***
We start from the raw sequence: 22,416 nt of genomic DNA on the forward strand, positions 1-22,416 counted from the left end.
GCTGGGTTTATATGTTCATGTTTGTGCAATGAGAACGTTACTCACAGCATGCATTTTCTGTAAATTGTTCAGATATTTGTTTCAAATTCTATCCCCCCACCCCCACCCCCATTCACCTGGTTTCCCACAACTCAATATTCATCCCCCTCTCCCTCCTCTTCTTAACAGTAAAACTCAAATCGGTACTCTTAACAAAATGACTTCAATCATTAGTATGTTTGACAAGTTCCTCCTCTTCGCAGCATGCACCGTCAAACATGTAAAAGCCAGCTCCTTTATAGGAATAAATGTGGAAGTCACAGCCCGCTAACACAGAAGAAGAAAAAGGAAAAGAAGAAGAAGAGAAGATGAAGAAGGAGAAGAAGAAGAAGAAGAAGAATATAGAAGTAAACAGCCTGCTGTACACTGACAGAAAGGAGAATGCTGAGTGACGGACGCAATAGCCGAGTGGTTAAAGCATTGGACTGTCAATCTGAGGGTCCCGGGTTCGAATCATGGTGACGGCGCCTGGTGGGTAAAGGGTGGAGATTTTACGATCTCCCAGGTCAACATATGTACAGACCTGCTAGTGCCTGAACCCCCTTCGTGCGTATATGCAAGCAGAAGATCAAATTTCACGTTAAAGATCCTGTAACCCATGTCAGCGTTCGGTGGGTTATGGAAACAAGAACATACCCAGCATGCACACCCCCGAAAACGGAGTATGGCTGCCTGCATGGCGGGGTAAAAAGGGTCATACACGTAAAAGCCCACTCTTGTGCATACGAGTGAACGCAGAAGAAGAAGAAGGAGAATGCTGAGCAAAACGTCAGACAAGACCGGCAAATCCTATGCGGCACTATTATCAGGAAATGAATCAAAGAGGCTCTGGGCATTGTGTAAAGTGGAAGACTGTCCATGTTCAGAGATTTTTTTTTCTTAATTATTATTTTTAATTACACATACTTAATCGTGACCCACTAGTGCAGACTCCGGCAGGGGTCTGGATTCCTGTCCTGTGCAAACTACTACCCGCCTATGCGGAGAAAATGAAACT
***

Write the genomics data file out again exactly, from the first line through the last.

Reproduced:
We start from the raw sequence: 22,416 nt of genomic DNA on the forward strand, positions 1-22,416 counted from the left end.
GCTGGGTTTATATGTTCATGTTTGTGCAATGAGAACGTTACTCACAGCATGCATTTTCTGTAAATTGTTCAGATATTTGTTTCAAATTCTATCCCCCCACCCCCACCCCCATTCACCTGGTTTCCCACAACTCAATATTCATCCCCCTCTCCCTCCTCTTCTTAACAGTAAAACTCAAATCGGTACTCTTAACAAAATGACTTCAATCATTAGTATGTTTGACAAGTTCCTCCTCTTCGCAGCATGCACCGTCAAACATGTAAAAGCCAGCTCCTTTATAGGAATAAATGTGGAAGTCACAGCCCGCTAACACAGAAGAAGAAAAAGGAAAAGAAGAAGAAGAGAAGATGAAGAAGGAGAAGAAGAAGAAGAAGAAGAATATAGAAGTAAACAGCCTGCTGTACACTGACAGAAAGGAGAATGCTGAGTGACGGACGCAATAGCCGAGTGGTTAAAGCATTGGACTGTCAATCTGAGGGTCCCGGGTTCGAATCATGGTGACGGCGCCTGGTGGGTAAAGGGTGGAGATTTTACGATCTCCCAGGTCAACATATGTACAGACCTGCTAGTGCCTGAACCCCCTTCGTGCGTATATGCAAGCAGAAGATCAAATTTCACGTTAAAGATCCTGTAACCCATGTCAGCGTTCGGTGGGTTATGGAAACAAGAACATACCCAGCATGCACACCCCCGAAAACGGAGTATGGCTGCCTGCATGGCGGGGTAAAAAGGGTCATACACGTAAAAGCCCACTCTTGTGCATACGAGTGAACGCAGAAGAAGAAGAAGGAGAATGCTGAGCAAAACGTCAGACAAGACCGGCAAATCCTATGCGGCACTATTATCAGGAAATGAATCAAAGAGGCTCTGGGCATTGTGTAAAGTGGAAGACTGTCCATGTTCAGAGATTTTTTTTTCTTAATTATTATTTTTAATTACACATACTTAATCGTGACCCACTAGTGCAGACTCCGGCAGGGGTCTGGATTCCTGTCCTGTGCAAACTACTACCCGCCTATGCGGAGAAAATGAAACT